Wednesday, July 18, 2007

Government's Role in eHealth

I’ve always struggled with the role of government in health care, and more recently in eHealth. I’m a supporter of publicly funded healthcare. What better insurance pool than the entire population of a nation? And who better to set the rules around regulation of an industry that affects the health and well-being of every citizen?

Governments and government-sponsored agencies are good at several things: infrastructure for one, and rules, regulation and enforcement for another. Think about our road systems. Governments usually build and maintain the roads. They set the rules for driving on the roads, and they enforce those rules with police forces. By and large they do a pretty good job.

But they don’t run trucking companies, or car dealerships, or the myriad of businesses that spring up along transportation arteries to take advantage of a traveling public. Those things are better left to market forces and private initiative, which by and large do a pretty good job.

So what should government and government-sponsored agencies do in eHealth? In my own opinion it’s just like the road system:

Planning and Strategy – to drive consensus on how the all stakeholders in the eHealth game will approach their own applications and how they will interact with one another.
Infrastructure – like secure high-bandwidth networks, systems to identify and authenticate citizens be they patients or health care providers, secure communications systems to support public health and other services.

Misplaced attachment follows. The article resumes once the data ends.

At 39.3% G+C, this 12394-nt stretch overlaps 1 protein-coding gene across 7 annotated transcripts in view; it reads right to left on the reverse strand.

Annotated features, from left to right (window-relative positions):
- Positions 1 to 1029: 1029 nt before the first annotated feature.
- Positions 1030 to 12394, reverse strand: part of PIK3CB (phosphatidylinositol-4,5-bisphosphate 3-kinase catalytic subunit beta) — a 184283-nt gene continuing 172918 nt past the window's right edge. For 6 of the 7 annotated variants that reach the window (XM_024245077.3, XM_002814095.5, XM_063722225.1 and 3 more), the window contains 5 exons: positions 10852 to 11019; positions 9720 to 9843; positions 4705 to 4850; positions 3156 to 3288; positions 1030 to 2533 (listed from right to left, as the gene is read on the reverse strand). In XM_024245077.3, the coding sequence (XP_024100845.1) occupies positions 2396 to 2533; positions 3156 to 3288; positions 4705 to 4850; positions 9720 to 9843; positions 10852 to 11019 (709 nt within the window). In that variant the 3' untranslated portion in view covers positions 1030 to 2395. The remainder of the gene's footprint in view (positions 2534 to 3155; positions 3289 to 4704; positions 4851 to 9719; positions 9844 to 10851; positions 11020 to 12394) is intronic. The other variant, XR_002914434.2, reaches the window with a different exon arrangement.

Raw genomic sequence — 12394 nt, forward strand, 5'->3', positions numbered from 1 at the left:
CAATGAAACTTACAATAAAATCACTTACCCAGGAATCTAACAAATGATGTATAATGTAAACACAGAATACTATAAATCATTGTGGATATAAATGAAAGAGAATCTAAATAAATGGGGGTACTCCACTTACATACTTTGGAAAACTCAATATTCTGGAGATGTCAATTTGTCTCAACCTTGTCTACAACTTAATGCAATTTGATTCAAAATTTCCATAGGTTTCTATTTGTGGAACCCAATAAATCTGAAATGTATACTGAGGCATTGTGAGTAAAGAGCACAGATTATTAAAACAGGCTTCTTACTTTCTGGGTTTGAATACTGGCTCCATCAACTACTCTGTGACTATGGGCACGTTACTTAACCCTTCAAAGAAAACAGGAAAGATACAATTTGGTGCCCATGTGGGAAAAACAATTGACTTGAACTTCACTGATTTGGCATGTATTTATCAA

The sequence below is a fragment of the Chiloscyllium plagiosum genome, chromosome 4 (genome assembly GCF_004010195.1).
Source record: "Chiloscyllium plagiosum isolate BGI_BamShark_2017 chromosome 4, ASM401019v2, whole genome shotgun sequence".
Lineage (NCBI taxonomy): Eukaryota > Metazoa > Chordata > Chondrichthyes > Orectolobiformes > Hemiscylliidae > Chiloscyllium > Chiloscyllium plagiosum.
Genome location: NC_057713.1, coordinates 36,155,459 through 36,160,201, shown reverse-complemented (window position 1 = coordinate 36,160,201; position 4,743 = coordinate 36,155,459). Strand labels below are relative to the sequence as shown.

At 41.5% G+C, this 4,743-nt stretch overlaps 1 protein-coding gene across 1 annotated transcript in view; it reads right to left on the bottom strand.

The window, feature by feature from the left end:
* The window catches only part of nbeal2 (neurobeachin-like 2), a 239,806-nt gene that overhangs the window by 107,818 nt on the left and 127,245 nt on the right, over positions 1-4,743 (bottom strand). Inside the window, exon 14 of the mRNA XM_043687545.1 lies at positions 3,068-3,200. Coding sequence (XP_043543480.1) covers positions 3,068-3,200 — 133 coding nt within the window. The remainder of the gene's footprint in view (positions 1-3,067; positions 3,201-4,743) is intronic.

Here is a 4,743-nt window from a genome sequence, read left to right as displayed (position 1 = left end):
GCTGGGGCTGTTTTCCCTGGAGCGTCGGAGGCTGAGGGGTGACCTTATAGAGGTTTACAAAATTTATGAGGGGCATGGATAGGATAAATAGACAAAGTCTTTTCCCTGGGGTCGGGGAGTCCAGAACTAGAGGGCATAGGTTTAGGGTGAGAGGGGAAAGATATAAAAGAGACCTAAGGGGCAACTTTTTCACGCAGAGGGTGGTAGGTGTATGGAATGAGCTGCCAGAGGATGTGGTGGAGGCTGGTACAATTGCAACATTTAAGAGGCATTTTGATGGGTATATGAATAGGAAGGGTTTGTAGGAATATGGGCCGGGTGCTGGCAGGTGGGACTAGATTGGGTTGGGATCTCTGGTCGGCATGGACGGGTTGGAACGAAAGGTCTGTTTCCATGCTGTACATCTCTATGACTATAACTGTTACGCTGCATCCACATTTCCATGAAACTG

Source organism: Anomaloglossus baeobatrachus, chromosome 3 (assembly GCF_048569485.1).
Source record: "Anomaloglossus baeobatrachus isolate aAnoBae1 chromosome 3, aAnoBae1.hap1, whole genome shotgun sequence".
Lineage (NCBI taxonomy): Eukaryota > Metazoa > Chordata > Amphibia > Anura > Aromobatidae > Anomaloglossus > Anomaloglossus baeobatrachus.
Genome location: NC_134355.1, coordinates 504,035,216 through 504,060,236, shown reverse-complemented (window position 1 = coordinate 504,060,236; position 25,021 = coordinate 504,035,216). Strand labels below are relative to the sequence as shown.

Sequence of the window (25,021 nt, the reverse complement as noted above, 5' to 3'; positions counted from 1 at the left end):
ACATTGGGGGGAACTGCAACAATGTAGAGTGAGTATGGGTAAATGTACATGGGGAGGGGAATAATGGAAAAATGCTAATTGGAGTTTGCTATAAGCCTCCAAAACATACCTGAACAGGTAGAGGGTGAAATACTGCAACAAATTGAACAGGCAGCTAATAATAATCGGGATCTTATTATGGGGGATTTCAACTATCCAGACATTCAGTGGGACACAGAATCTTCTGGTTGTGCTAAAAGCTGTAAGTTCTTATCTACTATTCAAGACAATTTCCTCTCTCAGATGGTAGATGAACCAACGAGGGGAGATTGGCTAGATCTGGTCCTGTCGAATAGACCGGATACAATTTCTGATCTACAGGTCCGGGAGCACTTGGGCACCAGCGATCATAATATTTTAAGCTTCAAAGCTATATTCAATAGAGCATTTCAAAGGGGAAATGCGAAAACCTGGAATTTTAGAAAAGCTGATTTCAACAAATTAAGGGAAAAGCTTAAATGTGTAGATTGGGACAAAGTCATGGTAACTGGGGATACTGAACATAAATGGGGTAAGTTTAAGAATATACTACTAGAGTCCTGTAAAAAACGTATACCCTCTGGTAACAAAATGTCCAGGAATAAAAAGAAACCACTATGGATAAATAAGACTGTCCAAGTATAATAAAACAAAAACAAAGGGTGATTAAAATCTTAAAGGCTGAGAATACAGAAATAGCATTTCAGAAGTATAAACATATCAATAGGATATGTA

Standards – to define minimum requirements for security, safety, usability and interoperability for everything running on the infrastructure.
Rules of behavior – defining acceptable uses for the information and services flowing through the network and acceptable behaviors with respect to privacy and safety.
Enforcement – to ensure that standards are adopted and rules obeyed.

As a general rule, governments should stick to systemic initiatives and avoid getting involved with application systems and other activities that impacts healthcare workflows or the complex interactions between stakeholders. They are not close enough to the action to understand end-user needs or impacts.

In those instances where governments are funding the development and deployment of eHealth applications, they should behave as any prudent investor would. Government should avoid direct involvement and intervention, but is within its rights to demand action and behavior that will deliver promised results.

So what would the ideal situation look like?

The government would lead on the development of an eHealth strategy based on consensus amongst eHealth stakeholders, would establish a common eHealth infrastructure that would otherwise be outside the purview, competence or capacity of any other stakeholder, set and enforce standards and the rules of engagement for eHealth participants.

Health care organizations and providers (including regional collectives such as health regions or districts) would worry about their own priorities for eHealth applications and undertake development and deployment of eHealth systems in response to the needs of their communities.

Government could participate in local application initiatives as a prudent investor, focusing on results and value for money, but letting the community determine its own needs and approach to development and deployment.

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